Four Souls, by Mary Flanagan

Shame, survival and a talent without reservations
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The Independent Culture

The first European settlers in North America regarded the Indians as savages because they had no acquisitive instinct. Land was "something that could not belong to any human". They held no title deeds and so their territories were seized by government and commercial interests and they were lured on to reservations, which in turn were also stolen.

Louise Erdrich, herself part Ojibwe, has used the destruction of their environment and traditions as backdrop for her 10 novels, and many of her earlier characters appear in Four Souls, the latest in her intertwining family histories. Confined to their ruined reservations mired in disease, starvation and dishonour, and "begging at the back doors of White houses", they sell sacred tribal objects to purchase the whisky that destroys them.

In the 1930s Fleur Pillager, a woman of striking beauty and terrible will, loved and hated to extremes, sets out for Minneapolis to find and kill the timber baron who swindled her of her island forest and left nothing but stumps. John James Mauser, "a ruthless man who'd stolen from the world with careless ease," has used the trees, the rocks and the labour of pitifully poor natives to build and adorn the mansion he shares with his bride, Placide.

Fleur discovers her enemy ill and suffering, infiltrates his household and bears him a son. His wife and sister-in-law are ejected and Fleur rules the establishment, having failed to take her revenge.

Yet a "subterrean justice" is at work. The child is an idiot and Mauser's fortunes are soon collapsing. Meanwhile, Fleur has succumbed to the whisky. Yet her power is undiminished and to the end she remains numinous but impenetrable.

The novel's two stories have three narrators: Elizabeth, the virginal and despised sister-in-law who befriends Fleur and her son; Nanapush, the elder, crazy yet inspired, foolish but great-hearted; and his adored wife, the imperious and disdainful Margaret who drives him mad with jealousy and sells her son's birthright for a linoleum floor.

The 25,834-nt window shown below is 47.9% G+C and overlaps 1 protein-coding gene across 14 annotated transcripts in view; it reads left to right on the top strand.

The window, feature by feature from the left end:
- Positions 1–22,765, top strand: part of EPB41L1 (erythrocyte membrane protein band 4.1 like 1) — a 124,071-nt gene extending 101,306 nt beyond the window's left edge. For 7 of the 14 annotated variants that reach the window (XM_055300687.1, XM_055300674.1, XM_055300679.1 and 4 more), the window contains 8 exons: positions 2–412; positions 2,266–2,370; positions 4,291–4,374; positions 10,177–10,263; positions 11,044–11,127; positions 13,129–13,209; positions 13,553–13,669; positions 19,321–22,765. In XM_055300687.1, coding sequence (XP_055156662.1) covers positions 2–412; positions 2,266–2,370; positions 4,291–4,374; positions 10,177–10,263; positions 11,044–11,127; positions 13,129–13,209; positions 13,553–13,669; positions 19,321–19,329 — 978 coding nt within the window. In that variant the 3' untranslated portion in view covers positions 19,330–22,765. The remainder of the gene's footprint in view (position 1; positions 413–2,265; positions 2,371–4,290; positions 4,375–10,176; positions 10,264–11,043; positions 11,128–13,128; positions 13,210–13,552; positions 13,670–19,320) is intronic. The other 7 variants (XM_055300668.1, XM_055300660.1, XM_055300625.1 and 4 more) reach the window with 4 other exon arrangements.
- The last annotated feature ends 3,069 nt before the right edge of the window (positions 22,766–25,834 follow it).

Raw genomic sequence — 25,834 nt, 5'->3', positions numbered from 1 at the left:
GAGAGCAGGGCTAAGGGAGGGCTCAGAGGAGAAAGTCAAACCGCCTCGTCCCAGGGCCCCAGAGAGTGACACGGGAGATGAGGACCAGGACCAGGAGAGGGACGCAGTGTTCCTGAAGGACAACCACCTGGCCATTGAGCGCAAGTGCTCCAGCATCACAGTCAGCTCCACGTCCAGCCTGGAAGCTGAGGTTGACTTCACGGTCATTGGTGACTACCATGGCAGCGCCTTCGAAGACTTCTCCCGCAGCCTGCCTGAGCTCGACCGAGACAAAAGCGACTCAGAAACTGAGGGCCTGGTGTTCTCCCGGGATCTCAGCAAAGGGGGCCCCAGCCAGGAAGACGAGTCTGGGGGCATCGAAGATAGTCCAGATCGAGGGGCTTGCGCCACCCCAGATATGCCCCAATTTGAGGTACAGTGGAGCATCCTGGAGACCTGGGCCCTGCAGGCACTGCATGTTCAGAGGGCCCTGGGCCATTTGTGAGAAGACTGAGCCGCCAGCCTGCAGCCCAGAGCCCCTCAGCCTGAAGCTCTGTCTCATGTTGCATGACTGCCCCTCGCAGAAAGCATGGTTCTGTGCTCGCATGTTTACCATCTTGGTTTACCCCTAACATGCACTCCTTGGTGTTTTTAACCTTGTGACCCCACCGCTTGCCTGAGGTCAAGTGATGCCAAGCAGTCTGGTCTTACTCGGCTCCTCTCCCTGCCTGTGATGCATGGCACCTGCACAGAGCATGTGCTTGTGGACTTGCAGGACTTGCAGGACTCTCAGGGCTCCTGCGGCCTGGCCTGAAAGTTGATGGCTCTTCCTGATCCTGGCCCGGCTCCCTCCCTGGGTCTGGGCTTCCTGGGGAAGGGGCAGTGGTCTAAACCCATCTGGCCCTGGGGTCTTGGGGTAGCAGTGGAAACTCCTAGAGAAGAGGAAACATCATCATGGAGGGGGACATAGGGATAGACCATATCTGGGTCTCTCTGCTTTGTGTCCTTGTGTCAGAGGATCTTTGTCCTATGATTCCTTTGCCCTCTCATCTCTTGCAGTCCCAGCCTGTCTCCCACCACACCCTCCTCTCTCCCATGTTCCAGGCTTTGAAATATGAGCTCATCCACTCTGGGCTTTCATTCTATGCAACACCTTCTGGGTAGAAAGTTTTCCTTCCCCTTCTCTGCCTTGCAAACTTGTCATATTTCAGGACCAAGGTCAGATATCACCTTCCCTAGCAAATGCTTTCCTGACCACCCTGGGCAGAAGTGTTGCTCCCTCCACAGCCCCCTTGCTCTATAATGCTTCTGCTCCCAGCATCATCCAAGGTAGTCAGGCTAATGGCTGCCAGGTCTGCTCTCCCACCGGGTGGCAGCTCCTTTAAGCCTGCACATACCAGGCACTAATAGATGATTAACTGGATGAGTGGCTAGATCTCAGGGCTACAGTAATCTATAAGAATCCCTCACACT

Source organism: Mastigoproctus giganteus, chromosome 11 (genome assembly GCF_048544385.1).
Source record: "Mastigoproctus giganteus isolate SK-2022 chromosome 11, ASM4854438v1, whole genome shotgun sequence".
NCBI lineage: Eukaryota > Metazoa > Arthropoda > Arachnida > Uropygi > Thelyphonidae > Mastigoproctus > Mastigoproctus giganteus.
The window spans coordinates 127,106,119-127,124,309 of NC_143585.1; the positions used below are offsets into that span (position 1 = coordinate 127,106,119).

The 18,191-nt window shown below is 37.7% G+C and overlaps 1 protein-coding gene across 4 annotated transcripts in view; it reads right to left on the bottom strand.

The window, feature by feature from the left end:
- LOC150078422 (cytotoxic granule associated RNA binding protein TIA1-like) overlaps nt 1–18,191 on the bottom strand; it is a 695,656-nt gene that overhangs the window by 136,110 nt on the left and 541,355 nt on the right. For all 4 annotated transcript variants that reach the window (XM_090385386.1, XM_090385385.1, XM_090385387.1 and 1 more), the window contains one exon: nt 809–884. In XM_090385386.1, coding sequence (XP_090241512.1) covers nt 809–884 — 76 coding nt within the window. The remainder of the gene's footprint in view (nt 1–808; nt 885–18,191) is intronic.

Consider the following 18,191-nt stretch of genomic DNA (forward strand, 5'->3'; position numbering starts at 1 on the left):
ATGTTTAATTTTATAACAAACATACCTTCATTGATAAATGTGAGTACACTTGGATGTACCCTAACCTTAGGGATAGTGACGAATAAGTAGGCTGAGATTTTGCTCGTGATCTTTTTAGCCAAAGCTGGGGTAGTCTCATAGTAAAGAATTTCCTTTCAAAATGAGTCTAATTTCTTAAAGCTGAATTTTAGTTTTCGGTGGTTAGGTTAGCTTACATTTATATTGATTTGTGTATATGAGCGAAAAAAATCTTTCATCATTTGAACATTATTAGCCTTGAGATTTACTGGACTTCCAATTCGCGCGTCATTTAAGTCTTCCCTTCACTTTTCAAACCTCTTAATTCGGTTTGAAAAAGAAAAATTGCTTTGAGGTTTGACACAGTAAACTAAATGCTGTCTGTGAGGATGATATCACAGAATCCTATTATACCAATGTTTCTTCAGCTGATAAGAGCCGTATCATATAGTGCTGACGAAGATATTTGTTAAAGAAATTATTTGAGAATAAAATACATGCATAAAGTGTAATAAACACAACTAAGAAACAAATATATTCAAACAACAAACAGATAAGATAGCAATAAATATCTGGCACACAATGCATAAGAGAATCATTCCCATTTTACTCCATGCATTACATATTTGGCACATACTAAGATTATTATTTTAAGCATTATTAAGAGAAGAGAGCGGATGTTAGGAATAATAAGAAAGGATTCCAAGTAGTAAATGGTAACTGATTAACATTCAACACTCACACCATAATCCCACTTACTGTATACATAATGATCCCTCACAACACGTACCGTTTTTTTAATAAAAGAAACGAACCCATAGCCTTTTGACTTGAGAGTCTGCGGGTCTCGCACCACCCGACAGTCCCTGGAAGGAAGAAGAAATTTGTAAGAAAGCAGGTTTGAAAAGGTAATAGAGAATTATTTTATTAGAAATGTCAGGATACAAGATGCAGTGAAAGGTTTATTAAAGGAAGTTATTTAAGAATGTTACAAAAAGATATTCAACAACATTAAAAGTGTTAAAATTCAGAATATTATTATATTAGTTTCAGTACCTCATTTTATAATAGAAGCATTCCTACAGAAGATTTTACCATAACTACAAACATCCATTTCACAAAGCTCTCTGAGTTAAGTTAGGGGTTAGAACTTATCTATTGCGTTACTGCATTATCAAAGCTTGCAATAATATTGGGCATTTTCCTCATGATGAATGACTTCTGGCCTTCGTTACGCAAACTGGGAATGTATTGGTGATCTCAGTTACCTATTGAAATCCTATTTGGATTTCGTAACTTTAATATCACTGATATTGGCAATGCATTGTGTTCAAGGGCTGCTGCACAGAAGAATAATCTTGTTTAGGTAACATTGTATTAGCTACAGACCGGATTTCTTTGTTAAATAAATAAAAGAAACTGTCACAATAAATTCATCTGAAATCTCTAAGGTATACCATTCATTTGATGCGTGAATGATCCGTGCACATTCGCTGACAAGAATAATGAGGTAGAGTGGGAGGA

We see reservation life through Nanapush's ancient eyes as he chronicles his people's struggle with the diabolical machinery and sleazy seductions of capitalism. Mixing the noble with the lurid, he recounts Fleur's past and his own bungled attempts to annihilate his old enemy Shasheeb, the "greasy duck", and rival for Margaret's affections. Nanapush and Fleur's tales meet in a descent into the dark arts of love and vengeance with farcical and terrifying results.

"'What gives us such cause to harm each other?' he asks himself. 'Where do we come by the substance of our anger and pride?'" There are wild encounters with the supernatural, madness and despair, and redemption through poker and Margaret's medicine dress.

Erdrich's voice is unique in American literature. While entirely original, it draws its strength from myth, legend and Ojibwe customs. Her prose is lustrous, yet she wields a precise emotional idiom to penetrate the skin of a culture, breaking the surface tension to allow us a view of an unknown world, a world in which everything is imbued with life.

Mary Flanagan's 'Adele' is published by Bloomsbury

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